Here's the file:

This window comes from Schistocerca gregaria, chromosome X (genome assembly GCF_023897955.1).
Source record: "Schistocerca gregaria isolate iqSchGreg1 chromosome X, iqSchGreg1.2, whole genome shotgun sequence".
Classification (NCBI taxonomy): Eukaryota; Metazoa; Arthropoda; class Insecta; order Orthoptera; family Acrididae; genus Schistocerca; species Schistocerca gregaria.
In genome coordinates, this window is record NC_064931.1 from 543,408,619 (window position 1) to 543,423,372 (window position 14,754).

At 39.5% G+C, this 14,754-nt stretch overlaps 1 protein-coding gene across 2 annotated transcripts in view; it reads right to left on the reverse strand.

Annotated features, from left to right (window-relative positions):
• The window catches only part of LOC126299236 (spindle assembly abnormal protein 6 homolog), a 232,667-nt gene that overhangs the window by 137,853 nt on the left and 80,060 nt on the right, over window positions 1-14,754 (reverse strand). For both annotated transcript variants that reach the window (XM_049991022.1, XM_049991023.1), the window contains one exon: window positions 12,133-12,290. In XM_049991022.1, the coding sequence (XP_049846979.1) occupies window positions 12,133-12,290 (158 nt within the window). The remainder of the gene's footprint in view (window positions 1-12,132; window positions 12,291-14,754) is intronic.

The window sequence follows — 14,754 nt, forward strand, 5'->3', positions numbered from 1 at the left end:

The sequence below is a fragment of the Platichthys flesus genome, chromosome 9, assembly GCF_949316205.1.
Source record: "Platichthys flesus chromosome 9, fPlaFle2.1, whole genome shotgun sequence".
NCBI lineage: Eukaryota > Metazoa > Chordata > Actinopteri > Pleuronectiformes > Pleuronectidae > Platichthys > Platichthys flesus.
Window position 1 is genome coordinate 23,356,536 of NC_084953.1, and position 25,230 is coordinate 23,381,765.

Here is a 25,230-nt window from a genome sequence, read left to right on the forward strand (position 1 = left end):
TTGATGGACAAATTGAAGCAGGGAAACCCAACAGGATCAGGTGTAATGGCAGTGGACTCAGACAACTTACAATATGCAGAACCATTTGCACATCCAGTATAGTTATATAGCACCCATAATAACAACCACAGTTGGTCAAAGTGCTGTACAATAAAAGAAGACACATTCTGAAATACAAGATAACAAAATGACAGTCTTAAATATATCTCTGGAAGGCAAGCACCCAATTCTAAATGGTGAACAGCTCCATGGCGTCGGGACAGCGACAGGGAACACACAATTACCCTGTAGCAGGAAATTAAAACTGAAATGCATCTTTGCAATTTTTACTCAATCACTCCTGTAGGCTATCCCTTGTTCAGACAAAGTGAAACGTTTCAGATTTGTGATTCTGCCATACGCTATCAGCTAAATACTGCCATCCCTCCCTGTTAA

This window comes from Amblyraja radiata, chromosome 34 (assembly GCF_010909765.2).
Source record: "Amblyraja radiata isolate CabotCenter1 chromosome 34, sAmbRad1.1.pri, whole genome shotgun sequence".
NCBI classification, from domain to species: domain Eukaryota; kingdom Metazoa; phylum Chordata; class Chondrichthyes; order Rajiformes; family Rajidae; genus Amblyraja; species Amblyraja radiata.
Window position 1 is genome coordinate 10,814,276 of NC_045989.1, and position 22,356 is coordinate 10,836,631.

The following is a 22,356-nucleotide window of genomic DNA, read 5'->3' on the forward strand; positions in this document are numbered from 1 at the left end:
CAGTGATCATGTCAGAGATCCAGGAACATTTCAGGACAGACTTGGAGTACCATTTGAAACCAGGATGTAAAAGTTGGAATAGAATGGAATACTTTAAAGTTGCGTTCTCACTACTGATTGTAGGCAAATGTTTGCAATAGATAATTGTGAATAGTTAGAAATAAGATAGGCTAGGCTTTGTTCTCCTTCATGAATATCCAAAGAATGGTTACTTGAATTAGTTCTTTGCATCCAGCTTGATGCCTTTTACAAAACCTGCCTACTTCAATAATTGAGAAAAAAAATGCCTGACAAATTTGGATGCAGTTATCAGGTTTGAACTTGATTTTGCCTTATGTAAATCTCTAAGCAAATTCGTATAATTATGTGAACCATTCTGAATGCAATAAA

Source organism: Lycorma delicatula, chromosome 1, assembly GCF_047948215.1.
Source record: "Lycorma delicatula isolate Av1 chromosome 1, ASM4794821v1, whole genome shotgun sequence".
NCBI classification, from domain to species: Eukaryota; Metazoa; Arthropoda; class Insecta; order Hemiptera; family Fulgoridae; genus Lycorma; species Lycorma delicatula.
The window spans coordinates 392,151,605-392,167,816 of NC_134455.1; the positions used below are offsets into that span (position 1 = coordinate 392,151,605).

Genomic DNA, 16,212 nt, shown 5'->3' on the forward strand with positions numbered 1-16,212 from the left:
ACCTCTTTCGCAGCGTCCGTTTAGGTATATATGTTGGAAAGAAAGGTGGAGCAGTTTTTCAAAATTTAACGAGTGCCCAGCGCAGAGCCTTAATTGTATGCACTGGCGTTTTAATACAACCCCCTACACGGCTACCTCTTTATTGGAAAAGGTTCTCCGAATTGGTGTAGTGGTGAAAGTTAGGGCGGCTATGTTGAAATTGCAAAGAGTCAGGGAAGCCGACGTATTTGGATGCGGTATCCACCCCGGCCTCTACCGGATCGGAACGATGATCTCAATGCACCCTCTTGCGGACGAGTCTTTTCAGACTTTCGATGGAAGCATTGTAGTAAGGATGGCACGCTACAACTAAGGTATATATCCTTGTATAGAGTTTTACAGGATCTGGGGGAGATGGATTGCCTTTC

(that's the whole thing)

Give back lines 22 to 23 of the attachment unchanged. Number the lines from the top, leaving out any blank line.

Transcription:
Source record: "Lycorma delicatula isolate Av1 chromosome 1, ASM4794821v1, whole genome shotgun sequence".
NCBI classification, from domain to species: Eukaryota; Metazoa; Arthropoda; class Insecta; order Hemiptera; family Fulgoridae; genus Lycorma; species Lycorma delicatula.